From sink to source: changing climate and disturbance regimes could tip the 21st century carbon balance of an unmanaged mountain forest landscape

Katharina Albrich, Rupert Seidl, Werner Rammer, Dominik Thom

Research output: Contribution to journalArticlepeer-review

15 Scopus citations


Forests are one of the most important components of the global carbon cycle. Consequently, forest protection as a nature-based climate solution has garnered increasing interest. Protected areas instated to safeguard biodiversity provide an opportunity to maximize carbon storage in situ, with important co-benefits between conservation and climate change mitigation. However, changing climate and disturbance regimes put this carbon storage function at risk. Here we investigated carbon sequestration and storage in a protected landscape in the German Alps (Berchtesgaden National Park) throughout the 21st century. We simulated the impacts of climate change as well as increasing wind and bark beetle disturbances on cumulative Net Ecosystem Production using a process-based forest landscape model. Considering a wide range of potential changes in wind frequency and speed under a variety of climate change scenarios, we addressed the question under which future conditions the landscape will turn from a carbon sink to a carbon source. While the landscape was a net carbon sink at the end of the simulation in 76 per cent of the simulation runs, increasing disturbances and climate change greatly reduced its carbon sink capacity. Under RCP2.6, the landscape remained a robust carbon sink even under elevated disturbance (probability of turning from sink to source between 0 per cent and 25 per cent). In contrast, carbon release was likely under RCP8.5 even with little change in the disturbance regime (probability: 30 per cent to 95 per cent). Productive areas in lower elevations that currently have the highest carbon density on the landscape were contributing most strongly to a reduction of the carbon sink strength. Our study reveals that the effect of protected areas acting as nature-based climate solutions might be overestimated if the risks from changing climate and disturbance regimes are neglected. We therefore call for a more explicit consideration of future forest dynamics in the discussion of the potential role of forests in climate change mitigation.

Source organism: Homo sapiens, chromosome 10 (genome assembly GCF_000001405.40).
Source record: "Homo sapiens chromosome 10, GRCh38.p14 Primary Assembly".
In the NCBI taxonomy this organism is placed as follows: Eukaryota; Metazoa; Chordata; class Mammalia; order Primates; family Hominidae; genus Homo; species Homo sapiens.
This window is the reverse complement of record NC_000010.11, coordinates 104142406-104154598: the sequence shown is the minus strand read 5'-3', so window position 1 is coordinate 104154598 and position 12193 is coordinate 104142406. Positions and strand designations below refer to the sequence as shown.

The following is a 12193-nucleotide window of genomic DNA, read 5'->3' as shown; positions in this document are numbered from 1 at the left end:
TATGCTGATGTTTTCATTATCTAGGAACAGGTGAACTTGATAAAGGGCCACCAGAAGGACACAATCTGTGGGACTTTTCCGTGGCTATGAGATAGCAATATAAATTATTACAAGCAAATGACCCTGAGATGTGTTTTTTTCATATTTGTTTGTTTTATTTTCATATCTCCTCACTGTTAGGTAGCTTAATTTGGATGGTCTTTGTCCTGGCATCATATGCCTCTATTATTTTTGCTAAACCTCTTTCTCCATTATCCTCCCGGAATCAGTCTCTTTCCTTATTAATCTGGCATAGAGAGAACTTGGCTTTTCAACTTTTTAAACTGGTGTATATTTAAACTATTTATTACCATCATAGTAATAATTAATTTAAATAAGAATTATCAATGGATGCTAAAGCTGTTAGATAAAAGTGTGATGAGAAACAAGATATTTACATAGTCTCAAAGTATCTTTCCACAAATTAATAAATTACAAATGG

Original languageEnglish
Pages (from-to)399-409
Number of pages11
Issue number3
StatePublished - 1 Jul 2023


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